Anyone with a 401(k) retirement plan has been painfully aware of the gyrations in the stock market in recent years. The market has come back up lately, but the economy is still in low gear, so many analysts aren't too bullish in the short term. Also, treasuries and CDs are offering tiny returns.
So what's the average American trying to save for retirement to do? Answers are percolating at an annual economics retreat in Maine.
Every year in August, some of the nation's top economists, money managers and some Federal Reserve officials gather in the woods up near the Canadian border. They do some fly-fishing, they schmooze, and they talk shop about investing.
This year, one of the topics of discussion is fees. The takeaway, especially these days, is that you want to avoid paying big ones.
The 'Compounding Effect'
John Mauldin, president of Millennium Wave Advisors in Dallas, says annual mutual fund fees of 1 percent or 2 percent might sound small. But consider the advisers' fee, which is also required every year. Those, Mauldin says, are a very big deal.
"The difference of 1 to 1.5 percent in commissions on an annual basis over 30 years is the difference between $1 million and $2 million at the end of the time period," he says.
In other words, paying too much in fees is the difference between retiring with half a million or $1 million.
"It's a huge compounding effect. It only seems like a small amount today, but it compounds over time," Mauldin says. "I think Einstein said that compound interest is the eighth wonder of the world."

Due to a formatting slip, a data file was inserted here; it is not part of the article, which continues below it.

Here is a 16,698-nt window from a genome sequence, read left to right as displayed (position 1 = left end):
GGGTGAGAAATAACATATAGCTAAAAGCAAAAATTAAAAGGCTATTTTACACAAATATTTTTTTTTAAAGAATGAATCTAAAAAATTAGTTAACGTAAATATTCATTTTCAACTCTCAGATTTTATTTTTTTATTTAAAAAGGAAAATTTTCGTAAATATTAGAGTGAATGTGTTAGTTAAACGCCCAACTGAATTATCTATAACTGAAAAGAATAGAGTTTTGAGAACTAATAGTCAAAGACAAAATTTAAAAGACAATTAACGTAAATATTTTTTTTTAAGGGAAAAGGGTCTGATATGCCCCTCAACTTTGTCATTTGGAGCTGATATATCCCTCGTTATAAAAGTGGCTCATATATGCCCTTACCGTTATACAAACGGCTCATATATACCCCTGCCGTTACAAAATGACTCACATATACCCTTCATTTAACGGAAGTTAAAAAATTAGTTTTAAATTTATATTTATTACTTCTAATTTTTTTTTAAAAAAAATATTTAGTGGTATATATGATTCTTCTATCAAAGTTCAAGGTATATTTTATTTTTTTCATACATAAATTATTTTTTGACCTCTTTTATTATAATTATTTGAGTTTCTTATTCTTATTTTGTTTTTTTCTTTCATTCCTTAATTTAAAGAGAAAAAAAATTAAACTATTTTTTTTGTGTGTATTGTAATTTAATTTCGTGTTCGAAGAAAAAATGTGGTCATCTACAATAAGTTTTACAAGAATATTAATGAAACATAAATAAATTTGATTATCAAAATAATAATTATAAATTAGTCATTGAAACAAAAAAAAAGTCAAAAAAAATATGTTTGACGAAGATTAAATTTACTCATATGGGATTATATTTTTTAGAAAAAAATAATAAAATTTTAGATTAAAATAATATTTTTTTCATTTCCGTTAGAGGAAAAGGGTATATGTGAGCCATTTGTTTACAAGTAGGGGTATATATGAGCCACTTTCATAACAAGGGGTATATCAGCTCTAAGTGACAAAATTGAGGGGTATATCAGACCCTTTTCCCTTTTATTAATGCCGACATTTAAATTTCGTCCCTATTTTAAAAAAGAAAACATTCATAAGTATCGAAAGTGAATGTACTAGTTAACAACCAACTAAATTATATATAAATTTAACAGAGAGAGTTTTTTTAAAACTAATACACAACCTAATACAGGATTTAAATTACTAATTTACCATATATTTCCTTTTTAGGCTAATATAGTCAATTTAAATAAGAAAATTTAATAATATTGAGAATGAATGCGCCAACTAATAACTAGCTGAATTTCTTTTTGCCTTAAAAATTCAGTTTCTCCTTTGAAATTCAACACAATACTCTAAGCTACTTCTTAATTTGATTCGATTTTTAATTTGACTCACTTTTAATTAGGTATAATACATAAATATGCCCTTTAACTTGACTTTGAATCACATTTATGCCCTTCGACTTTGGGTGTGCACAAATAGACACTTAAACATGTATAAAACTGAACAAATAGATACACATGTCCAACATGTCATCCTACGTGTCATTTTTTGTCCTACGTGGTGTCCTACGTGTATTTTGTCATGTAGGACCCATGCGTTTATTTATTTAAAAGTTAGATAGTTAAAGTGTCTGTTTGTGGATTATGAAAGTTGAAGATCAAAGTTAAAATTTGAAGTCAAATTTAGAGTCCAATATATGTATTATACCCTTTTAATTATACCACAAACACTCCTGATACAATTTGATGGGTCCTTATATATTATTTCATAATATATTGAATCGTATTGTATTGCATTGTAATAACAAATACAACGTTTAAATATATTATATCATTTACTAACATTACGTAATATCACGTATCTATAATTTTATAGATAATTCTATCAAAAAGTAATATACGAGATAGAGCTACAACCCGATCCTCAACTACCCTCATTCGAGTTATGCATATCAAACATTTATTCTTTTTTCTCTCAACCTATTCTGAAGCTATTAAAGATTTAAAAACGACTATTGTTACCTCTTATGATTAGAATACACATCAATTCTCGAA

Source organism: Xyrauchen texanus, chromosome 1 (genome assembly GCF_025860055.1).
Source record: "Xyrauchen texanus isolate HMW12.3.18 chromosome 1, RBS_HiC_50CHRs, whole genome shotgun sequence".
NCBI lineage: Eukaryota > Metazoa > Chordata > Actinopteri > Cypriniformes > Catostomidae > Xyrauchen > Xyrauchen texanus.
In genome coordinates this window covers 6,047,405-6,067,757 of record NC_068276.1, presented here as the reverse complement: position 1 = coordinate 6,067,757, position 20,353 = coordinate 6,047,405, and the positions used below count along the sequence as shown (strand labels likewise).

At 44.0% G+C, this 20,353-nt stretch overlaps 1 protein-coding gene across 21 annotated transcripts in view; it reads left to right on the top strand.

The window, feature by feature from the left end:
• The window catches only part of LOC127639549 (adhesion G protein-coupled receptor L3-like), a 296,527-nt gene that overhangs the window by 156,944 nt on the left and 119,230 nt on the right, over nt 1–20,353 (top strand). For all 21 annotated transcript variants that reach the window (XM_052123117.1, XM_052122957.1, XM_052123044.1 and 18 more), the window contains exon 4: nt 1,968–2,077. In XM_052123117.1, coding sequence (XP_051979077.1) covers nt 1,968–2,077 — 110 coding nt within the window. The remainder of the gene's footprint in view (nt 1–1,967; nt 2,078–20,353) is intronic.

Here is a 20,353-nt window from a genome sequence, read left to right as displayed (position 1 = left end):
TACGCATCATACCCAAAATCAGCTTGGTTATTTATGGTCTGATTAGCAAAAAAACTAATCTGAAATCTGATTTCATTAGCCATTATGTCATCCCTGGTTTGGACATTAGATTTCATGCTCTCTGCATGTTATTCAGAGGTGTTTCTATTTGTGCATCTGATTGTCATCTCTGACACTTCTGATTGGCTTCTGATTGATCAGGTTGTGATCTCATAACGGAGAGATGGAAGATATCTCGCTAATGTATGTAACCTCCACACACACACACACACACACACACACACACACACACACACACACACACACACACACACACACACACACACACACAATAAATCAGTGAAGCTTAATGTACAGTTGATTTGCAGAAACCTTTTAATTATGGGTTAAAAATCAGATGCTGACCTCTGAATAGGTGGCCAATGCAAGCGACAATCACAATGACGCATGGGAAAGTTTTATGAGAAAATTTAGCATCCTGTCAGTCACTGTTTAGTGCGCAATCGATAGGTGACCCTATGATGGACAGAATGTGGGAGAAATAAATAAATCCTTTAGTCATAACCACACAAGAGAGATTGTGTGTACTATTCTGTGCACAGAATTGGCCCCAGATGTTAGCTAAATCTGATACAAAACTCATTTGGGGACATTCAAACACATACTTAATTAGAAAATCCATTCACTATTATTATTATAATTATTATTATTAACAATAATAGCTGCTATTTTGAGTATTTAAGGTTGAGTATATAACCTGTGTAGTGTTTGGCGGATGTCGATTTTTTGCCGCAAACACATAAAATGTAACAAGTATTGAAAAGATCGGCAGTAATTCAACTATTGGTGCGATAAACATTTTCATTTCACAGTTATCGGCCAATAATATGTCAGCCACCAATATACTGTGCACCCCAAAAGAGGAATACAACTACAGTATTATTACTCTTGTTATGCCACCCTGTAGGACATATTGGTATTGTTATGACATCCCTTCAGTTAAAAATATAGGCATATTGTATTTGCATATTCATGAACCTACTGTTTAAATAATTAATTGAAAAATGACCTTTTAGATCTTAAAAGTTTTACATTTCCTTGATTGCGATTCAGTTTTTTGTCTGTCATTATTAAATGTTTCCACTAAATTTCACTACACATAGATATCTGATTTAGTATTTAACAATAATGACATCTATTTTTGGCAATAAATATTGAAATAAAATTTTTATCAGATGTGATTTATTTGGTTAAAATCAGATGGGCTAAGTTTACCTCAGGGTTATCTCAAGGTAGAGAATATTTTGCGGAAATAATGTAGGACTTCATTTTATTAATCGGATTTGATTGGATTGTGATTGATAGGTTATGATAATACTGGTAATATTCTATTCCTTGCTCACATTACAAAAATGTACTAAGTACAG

Keeping Down Costs
Some people here think there may be a ninth wonder of the world — at least for people focused on investing. It's called an exchange-traded fund. These have come along in recent years, and a lot of people invest with them now, but many other people have no idea what an ETF is.
"It's a remarkable instrument. It has introduced democracy to investing," says David Kotok, the chief economist at Cumberland Advisors, a firm that advises individuals and big pension funds.
Kotok says ETFs are like index funds — they track whole sectors of market, such as the S&P 500. But Kotok says ETFs can be traded more easily, like stocks can be traded. Also, you can target the energy sector, bonds, commodities and real estate — just about anything. Kotok says ETFs can have even lower fees than index funds.
"I have some clients where we have five or six ETFs, and we meet their entire investment objective at very, very low cost," he says.
Kotok is actually so excited about ETFs that he wrote book about them. It has a sample portfolio in it where the annual fees are just 0.12 percent, which is extremely low.
Vanguard, an investment management company that offers a lot of ETFs, says you have to look at the fine print, though. Sometimes an ETF is cheaper, and sometimes an index fund is cheaper.
Beating The Professionals
Either way, many people at the Maine retreat say ETFs or index funds are a better bet than actively managed mutual funds, where you pay money managers to pick stocks. Jim Bianco is president of Bianco Research, which has hundreds of big institutional clients.
"We did a study and found that last year was the worst year in the last 14 years for the average mutual fund as far as underperforming their benchmark," he says.
Martin Barnes, chief economist at BCA Research, says that last year, 80 percent of the time, mutual fund managers who picked stocks and invested in big U.S. companies had returns that were worse than the index in the same sector. That means odds are you would have been better off in just a basic index fund.
"Who knows what the percentage of advisers is or brokers? I mean ... these are the sophisticated guys," Barnes says. "We're talking about the guys at Wellington, the guys at Fidelity, the guys that are running the big money ... they can't beat the index."
Also, some of the economists at the retreat say if you're going to hire an investment adviser, do it on a one-time-fee basis. In other words, pay them a couple-hundred bucks an hour or whatever is reasonable to meet or talk on the phone once or twice a year. Don't, economists recommend, hand them an annual percentage of your life savings for doing a few hours of work.